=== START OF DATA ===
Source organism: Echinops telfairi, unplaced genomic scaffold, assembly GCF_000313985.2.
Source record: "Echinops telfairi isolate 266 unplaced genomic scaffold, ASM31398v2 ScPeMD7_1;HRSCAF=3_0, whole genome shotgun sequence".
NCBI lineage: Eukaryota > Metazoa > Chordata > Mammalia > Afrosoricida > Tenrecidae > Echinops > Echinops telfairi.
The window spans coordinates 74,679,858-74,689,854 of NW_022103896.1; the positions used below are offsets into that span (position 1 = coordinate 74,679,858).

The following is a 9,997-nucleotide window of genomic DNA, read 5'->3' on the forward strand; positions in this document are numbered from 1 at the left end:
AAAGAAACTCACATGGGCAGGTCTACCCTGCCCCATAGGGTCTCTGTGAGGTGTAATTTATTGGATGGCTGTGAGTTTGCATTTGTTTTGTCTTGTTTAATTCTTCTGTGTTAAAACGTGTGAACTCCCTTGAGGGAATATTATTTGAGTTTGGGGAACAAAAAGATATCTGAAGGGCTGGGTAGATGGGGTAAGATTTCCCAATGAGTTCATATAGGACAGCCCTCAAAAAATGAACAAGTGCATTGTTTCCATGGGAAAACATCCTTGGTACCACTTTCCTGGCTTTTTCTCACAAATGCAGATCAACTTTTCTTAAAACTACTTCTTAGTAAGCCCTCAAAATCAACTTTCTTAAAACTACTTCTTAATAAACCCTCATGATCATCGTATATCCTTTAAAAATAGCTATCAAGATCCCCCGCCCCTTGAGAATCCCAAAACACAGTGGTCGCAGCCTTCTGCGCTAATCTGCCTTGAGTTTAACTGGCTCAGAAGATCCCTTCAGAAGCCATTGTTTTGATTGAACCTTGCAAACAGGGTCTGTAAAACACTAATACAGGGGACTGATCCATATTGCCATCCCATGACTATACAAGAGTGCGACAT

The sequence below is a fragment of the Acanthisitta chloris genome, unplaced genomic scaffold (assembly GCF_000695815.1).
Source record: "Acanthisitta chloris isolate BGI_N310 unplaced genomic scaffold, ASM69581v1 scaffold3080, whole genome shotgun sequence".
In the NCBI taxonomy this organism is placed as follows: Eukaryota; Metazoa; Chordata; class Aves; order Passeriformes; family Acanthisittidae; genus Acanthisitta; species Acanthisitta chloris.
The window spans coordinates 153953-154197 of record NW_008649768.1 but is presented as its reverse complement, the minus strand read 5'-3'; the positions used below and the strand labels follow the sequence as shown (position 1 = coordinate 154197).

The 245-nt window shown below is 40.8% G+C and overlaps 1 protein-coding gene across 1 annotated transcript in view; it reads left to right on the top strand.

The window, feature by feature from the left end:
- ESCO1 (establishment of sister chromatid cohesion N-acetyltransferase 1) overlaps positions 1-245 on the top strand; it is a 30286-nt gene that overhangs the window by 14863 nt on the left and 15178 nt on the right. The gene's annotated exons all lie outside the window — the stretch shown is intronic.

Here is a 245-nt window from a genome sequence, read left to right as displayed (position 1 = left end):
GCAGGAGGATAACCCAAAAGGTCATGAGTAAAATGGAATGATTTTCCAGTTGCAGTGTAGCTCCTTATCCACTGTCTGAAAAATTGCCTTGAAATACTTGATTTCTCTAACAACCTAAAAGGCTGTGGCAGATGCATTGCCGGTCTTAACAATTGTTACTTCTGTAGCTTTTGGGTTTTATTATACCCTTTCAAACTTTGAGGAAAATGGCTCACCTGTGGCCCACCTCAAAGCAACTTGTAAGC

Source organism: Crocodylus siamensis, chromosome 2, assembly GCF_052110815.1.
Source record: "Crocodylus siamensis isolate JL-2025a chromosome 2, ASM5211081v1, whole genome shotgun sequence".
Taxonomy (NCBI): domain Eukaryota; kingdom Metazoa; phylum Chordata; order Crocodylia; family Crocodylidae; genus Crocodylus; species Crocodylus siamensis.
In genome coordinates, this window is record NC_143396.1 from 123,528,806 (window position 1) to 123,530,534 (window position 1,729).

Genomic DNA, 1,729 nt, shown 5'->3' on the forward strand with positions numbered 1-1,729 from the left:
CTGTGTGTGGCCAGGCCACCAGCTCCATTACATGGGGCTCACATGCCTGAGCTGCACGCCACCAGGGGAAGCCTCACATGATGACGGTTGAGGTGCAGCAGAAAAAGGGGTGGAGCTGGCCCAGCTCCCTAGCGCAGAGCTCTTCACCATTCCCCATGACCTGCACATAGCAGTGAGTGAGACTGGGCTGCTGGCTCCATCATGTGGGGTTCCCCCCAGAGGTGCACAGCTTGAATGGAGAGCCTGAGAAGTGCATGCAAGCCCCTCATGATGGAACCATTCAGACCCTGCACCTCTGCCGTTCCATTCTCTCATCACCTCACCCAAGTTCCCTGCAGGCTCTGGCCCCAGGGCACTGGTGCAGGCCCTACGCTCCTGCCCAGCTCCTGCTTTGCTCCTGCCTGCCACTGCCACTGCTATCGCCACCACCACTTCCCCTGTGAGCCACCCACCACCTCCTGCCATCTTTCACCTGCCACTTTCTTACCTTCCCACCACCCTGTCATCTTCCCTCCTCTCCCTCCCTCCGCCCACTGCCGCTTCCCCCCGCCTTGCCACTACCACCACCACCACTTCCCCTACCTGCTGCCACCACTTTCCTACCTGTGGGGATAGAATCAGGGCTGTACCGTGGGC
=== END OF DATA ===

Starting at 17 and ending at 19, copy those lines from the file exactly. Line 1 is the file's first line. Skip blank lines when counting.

Source record: "Crocodylus siamensis isolate JL-2025a chromosome 2, ASM5211081v1, whole genome shotgun sequence".
Taxonomy (NCBI): domain Eukaryota; kingdom Metazoa; phylum Chordata; order Crocodylia; family Crocodylidae; genus Crocodylus; species Crocodylus siamensis.
In genome coordinates, this window is record NC_143396.1 from 123,528,806 (window position 1) to 123,530,534 (window position 1,729).